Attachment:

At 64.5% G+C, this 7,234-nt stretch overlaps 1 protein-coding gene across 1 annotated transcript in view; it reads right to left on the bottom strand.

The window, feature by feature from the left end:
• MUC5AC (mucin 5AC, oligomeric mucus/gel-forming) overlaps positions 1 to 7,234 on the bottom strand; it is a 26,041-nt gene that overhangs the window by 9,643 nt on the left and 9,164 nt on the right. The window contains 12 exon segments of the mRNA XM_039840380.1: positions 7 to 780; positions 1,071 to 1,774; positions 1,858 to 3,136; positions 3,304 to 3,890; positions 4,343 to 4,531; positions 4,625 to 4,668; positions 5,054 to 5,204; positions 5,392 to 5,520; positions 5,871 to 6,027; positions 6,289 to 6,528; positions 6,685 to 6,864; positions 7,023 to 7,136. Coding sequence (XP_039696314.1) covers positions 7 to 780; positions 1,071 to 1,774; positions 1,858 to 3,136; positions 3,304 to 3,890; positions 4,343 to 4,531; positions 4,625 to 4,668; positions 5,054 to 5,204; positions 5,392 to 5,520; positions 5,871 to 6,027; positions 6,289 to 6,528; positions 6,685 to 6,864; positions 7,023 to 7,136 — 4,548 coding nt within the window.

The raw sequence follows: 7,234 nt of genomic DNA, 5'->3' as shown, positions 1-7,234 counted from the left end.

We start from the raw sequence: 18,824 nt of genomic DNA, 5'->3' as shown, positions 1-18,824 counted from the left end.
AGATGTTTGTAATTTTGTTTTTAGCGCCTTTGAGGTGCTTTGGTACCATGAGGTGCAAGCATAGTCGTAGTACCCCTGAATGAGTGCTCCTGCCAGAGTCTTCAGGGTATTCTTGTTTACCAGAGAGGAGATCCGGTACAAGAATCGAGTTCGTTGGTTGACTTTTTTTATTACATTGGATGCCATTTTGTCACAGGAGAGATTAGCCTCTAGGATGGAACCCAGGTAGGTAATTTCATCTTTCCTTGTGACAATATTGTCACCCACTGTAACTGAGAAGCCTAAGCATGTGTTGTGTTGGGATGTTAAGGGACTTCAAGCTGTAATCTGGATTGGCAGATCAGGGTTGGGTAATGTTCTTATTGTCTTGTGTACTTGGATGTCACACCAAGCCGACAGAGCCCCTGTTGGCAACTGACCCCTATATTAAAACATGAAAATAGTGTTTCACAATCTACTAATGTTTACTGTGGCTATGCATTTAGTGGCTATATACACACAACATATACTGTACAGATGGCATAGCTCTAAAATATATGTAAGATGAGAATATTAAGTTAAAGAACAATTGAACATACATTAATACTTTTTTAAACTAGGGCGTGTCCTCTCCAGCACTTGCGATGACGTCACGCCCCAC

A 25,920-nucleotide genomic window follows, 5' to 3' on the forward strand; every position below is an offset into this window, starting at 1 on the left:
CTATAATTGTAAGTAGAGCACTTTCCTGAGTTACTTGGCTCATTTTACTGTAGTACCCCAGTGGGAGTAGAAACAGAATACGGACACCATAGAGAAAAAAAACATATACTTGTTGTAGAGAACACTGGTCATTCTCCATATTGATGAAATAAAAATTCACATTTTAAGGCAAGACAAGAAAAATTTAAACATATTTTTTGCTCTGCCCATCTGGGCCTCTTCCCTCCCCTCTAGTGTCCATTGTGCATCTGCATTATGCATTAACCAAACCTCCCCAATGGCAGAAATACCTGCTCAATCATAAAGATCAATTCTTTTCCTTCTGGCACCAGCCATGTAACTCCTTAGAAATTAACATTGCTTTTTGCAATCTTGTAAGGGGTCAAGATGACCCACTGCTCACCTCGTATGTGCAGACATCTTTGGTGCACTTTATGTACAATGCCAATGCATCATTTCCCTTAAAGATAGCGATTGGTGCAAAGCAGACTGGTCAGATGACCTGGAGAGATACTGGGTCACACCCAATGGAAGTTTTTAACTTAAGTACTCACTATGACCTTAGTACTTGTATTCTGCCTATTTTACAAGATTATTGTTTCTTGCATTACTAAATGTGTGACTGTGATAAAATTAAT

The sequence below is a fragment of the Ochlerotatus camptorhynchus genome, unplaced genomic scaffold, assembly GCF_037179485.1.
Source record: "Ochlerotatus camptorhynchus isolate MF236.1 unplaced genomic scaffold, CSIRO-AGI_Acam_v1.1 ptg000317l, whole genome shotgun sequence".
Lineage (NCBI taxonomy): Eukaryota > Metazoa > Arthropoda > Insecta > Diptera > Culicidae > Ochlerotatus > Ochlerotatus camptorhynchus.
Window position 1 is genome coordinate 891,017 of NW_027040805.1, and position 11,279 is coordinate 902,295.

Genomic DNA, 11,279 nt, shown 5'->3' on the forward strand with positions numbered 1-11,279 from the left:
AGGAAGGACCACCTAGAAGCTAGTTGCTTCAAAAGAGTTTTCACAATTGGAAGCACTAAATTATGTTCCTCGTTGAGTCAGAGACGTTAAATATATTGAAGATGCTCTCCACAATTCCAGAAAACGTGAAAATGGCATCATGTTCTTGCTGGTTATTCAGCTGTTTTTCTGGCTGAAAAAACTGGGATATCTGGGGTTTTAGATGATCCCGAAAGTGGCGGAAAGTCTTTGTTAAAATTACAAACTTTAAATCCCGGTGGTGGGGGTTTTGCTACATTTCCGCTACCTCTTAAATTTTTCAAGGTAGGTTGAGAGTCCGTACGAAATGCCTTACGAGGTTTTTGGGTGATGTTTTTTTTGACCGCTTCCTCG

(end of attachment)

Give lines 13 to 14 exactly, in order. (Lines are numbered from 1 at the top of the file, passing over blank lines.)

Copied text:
Genomic DNA, 11,279 nt, shown 5'->3' on the forward strand with positions numbered 1-11,279 from the left:
AGGAAGGACCACCTAGAAGCTAGTTGCTTCAAAAGAGTTTTCACAATTGGAAGCACTAAATTATGTTCCTCGTTGAGTCAGAGACGTTAAATATATTGAAGATGCTCTCCACAATTCCAGAAAACGTGAAAATGGCATCATGTTCTTGCTGGTTATTCAGCTGTTTTTCTGGCTGAAAAAACTGGGATATCTGGGGTTTTAGATGATCCCGAAAGTGGCGGAAAGTCTTTGTTAAAATTACAAACTTTAAATCCCGGTGGTGGGGGTTTTGCTACATTTCCGCTACCTCTTAAATTTTTCAAGGTAGGTTGAGAGTCCGTACGAAATGCCTTACGAGGTTTTTGGGTGATGTTTTTTTTGACCGCTTCCTCG